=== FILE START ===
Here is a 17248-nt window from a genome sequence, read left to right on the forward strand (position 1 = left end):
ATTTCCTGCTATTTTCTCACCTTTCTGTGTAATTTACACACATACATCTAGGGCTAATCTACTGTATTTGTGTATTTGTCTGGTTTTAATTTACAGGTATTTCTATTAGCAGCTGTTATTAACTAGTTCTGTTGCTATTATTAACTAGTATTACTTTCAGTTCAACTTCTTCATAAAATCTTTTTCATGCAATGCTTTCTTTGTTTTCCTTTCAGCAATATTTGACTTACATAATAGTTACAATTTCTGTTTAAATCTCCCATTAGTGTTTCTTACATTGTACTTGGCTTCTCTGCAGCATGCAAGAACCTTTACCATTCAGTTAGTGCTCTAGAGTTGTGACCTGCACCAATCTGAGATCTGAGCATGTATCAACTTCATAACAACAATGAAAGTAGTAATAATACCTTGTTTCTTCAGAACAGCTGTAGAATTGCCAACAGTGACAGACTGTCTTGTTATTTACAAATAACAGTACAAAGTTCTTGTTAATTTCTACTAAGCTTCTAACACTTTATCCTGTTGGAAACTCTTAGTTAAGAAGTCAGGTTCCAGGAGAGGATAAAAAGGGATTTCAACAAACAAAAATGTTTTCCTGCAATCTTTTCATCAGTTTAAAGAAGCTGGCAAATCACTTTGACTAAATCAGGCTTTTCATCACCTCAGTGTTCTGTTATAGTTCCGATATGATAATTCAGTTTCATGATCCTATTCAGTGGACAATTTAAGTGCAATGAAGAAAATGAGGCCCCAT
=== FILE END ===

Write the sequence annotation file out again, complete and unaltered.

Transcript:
Here is a 17248-nt window from a genome sequence, read left to right on the forward strand (position 1 = left end):
ATTTCCTGCTATTTTCTCACCTTTCTGTGTAATTTACACACATACATCTAGGGCTAATCTACTGTATTTGTGTATTTGTCTGGTTTTAATTTACAGGTATTTCTATTAGCAGCTGTTATTAACTAGTTCTGTTGCTATTATTAACTAGTATTACTTTCAGTTCAACTTCTTCATAAAATCTTTTTCATGCAATGCTTTCTTTGTTTTCCTTTCAGCAATATTTGACTTACATAATAGTTACAATTTCTGTTTAAATCTCCCATTAGTGTTTCTTACATTGTACTTGGCTTCTCTGCAGCATGCAAGAACCTTTACCATTCAGTTAGTGCTCTAGAGTTGTGACCTGCACCAATCTGAGATCTGAGCATGTATCAACTTCATAACAACAATGAAAGTAGTAATAATACCTTGTTTCTTCAGAACAGCTGTAGAATTGCCAACAGTGACAGACTGTCTTGTTATTTACAAATAACAGTACAAAGTTCTTGTTAATTTCTACTAAGCTTCTAACACTTTATCCTGTTGGAAACTCTTAGTTAAGAAGTCAGGTTCCAGGAGAGGATAAAAAGGGATTTCAACAAACAAAAATGTTTTCCTGCAATCTTTTCATCAGTTTAAAGAAGCTGGCAAATCACTTTGACTAAATCAGGCTTTTCATCACCTCAGTGTTCTGTTATAGTTCCGATATGATAATTCAGTTTCATGATCCTATTCAGTGGACAATTTAAGTGCAATGAAGAAAATGAGGCCCCAT